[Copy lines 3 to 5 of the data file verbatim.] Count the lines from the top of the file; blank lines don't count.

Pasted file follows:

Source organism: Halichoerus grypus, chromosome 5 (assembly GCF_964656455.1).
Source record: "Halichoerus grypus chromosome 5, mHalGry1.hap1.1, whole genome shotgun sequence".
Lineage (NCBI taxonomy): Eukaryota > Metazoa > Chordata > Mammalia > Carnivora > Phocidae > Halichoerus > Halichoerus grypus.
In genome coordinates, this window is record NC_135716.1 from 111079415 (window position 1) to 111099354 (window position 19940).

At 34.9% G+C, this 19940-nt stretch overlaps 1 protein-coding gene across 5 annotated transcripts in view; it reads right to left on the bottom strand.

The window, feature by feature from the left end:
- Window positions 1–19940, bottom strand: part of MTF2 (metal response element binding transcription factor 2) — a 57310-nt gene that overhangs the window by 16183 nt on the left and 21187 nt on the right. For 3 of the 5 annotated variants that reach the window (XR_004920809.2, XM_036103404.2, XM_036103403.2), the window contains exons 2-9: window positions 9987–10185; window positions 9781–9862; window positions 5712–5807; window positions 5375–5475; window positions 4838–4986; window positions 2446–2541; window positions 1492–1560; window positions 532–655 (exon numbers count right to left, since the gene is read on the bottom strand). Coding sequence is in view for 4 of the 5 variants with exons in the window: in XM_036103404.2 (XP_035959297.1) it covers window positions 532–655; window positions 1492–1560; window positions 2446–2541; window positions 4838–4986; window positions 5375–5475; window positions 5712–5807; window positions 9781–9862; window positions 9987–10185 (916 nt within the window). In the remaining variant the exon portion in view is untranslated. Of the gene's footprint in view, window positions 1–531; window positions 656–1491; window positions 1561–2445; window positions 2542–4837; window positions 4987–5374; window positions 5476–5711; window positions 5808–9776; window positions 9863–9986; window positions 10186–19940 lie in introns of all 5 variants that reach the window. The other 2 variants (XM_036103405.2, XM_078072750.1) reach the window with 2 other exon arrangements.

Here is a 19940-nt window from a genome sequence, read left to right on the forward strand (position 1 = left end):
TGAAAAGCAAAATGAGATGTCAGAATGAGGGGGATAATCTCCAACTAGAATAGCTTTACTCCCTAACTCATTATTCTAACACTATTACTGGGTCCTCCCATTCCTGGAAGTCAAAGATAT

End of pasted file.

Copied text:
Lineage (NCBI taxonomy): Eukaryota > Metazoa > Chordata > Mammalia > Carnivora > Phocidae > Halichoerus > Halichoerus grypus.
In genome coordinates, this window is record NC_135716.1 from 111079415 (window position 1) to 111099354 (window position 19940).

At 34.9% G+C, this 19940-nt stretch overlaps 1 protein-coding gene across 5 annotated transcripts in view; it reads right to left on the bottom strand.